Bookers 2023-02 Apprentice Batch Review

Time for a pour of Bookers 2023-02 Apprentice Batch and write a review! This is the second release of four annual batches, with Charlie’s Batch being the first one of 2023. This one seems to be a love/hate release, with some people loving it and others wishing they had passed on the purchase.

Inspired by a 200-year-old family tradition, Booker’s Bourbon is a unique and exceptional whiskey that stands out in the world of spirits. What sets it apart is its blending of uncut and unfiltered barrels.

The story behind Booker’s Bourbon begins with Sixth Generation Beam Master Distiller, Booker Noe. As a tribute to his close friends and family, Booker created this special bourbon as a Christmas gift. He carefully selected barrels from the center-cut of the rack house, where the aging process imparts rich flavors and complexity.

By bottling this bourbon uncut and unfiltered, Booker ensured that every sip delivers an authentic taste experience. This means that no water or other additives are used to dilute or alter its flavor profile. The result is a robust and intense whiskey that captures the essence of traditional craftsmanship.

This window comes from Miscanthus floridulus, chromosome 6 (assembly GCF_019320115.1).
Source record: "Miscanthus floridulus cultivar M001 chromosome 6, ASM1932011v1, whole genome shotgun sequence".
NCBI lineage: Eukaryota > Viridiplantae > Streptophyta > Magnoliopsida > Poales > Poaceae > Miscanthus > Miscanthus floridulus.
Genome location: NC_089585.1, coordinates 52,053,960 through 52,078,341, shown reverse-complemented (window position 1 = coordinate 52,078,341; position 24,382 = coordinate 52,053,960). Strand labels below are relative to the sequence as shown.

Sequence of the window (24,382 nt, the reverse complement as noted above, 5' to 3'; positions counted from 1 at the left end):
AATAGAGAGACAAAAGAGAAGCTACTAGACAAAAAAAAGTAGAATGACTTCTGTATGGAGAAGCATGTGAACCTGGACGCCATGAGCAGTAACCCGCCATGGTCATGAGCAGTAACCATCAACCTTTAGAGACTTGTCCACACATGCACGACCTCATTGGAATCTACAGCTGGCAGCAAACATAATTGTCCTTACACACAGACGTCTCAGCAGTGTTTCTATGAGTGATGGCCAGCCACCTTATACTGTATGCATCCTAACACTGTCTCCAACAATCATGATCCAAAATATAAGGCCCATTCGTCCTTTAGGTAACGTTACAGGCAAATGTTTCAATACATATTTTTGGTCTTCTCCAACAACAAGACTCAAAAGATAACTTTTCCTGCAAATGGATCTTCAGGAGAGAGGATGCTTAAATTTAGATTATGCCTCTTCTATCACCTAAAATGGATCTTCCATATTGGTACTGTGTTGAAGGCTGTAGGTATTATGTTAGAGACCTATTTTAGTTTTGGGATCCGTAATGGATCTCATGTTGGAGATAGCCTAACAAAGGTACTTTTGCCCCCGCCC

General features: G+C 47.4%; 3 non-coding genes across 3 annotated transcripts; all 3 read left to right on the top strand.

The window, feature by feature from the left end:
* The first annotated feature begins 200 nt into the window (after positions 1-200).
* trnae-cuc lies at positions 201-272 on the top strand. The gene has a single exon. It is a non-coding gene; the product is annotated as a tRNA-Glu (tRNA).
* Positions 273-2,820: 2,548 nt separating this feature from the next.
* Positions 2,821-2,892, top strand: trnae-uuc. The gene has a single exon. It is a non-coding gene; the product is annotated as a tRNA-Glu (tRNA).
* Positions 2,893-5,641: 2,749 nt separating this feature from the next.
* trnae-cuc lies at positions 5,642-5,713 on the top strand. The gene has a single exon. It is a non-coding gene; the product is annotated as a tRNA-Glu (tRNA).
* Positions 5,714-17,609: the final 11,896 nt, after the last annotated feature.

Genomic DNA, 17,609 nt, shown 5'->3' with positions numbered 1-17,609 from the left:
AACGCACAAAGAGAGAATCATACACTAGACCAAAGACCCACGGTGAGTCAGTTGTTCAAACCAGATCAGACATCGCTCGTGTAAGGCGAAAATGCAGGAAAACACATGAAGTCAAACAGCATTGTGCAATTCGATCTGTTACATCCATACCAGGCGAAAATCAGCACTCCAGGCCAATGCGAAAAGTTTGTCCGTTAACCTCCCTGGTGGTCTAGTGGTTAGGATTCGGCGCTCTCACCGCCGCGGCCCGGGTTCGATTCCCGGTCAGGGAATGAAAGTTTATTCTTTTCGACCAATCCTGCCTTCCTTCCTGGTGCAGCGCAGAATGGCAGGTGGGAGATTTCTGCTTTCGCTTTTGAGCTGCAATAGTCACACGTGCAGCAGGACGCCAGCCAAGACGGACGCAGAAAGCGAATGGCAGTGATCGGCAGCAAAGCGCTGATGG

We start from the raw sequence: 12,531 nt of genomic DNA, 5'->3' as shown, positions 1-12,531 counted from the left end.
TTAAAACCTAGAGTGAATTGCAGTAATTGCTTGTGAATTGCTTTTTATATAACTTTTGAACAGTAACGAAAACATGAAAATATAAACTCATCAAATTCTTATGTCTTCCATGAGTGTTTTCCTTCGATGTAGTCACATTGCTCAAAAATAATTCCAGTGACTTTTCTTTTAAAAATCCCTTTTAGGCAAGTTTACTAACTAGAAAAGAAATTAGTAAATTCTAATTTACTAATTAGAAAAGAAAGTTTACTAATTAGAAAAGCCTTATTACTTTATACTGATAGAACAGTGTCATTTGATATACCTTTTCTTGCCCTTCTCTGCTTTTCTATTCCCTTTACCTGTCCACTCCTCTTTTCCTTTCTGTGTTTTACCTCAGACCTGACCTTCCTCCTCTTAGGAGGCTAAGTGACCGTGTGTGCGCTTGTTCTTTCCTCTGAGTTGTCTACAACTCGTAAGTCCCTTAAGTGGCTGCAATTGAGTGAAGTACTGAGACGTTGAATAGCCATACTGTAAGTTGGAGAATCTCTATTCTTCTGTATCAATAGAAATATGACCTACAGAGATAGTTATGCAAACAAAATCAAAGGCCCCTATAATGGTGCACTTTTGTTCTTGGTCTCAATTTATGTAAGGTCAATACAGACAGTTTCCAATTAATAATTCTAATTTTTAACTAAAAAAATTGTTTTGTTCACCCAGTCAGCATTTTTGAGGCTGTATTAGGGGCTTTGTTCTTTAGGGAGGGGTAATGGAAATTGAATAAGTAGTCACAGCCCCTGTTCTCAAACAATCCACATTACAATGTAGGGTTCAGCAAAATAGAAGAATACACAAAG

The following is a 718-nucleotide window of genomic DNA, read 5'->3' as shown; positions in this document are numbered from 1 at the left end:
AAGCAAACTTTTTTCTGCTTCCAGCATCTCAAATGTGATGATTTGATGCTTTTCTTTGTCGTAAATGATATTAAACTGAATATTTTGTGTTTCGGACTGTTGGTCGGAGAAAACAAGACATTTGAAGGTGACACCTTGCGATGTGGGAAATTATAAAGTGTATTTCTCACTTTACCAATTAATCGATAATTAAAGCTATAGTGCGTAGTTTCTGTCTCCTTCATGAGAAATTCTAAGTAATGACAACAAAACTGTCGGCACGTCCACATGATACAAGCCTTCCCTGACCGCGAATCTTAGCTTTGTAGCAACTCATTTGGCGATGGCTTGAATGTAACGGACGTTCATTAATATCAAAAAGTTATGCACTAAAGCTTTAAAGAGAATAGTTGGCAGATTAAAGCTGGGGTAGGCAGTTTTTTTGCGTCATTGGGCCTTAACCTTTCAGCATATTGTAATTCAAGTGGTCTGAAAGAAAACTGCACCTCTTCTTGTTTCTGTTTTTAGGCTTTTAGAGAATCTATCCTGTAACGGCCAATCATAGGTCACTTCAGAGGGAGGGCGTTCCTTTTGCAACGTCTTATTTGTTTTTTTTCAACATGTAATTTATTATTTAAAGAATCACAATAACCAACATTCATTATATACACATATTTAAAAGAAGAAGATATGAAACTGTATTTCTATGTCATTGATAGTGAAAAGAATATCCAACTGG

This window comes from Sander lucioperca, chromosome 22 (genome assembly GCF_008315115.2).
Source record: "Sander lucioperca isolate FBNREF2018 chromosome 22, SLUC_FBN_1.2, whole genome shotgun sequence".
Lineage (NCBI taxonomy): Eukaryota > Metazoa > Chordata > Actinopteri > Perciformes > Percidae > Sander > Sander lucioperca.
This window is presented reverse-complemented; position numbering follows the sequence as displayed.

Booker’s Bourbon has gained recognition for its bold flavors, high proof, and handcrafted quality.

Series: Booker’s 2023 Batches
Classification: Kentucky Straight Bourbon Whiskey
Age: 7 yrs, 1 mo, 2 days
Proof: 125.5
Proof Designation: Barrel Proof
Batch Designation: Small Batch
Filtered Status: Non-Chill Filtered
Mash bill: 75% Corn, 13% Rye, 12% Barley
Distillery: James B. Beam Distilling Co.
Company: Beam Suntory, Inc.
Distilled/Aging Location: Clermont, Kentucky
MSRP: $90 (2023)
Availability: Low-Hard to Find
Batch Info:
7% came from the 7th floor of 9-story warehouse H
9% came from the 4th floor of 7-story warehouse W
11% came from the 4th floor of 7-story warehouse 1
18% came from the 4th floor of 7-story warehouse O